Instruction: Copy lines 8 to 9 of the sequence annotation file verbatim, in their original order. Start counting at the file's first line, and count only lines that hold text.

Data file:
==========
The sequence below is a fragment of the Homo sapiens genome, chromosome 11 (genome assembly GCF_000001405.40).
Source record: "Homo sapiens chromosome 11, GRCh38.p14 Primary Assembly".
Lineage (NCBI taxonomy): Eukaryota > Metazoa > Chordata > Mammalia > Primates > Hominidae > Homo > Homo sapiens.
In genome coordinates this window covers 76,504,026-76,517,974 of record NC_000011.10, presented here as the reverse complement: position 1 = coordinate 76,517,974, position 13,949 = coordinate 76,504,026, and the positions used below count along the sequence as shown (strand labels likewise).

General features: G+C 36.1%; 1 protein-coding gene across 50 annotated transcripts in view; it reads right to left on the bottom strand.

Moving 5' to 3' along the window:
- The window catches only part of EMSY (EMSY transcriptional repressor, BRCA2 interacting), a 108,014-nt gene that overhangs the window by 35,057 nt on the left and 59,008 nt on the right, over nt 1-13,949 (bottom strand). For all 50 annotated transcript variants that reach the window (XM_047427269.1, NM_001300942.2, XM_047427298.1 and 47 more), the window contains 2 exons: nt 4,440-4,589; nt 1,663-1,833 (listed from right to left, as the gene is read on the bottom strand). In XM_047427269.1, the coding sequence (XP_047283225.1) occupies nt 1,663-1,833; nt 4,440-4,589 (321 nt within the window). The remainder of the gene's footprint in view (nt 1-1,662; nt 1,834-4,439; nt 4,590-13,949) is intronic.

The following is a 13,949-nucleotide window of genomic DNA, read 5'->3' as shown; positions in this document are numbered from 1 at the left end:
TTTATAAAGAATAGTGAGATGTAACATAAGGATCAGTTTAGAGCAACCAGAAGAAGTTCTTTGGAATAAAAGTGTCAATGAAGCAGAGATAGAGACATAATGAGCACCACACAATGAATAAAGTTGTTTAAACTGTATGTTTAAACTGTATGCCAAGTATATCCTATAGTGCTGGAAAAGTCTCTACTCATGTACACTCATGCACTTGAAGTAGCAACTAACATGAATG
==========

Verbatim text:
The following is a 13,949-nucleotide window of genomic DNA, read 5'->3' as shown; positions in this document are numbered from 1 at the left end:
TTTATAAAGAATAGTGAGATGTAACATAAGGATCAGTTTAGAGCAACCAGAAGAAGTTCTTTGGAATAAAAGTGTCAATGAAGCAGAGATAGAGACATAATGAGCACCACACAATGAATAAAGTTGTTTAAACTGTATGTTTAAACTGTATGCCAAGTATATCCTATAGTGCTGGAAAAGTCTCTACTCATGTACACTCATGCACTTGAAGTAGCAACTAACATGAATG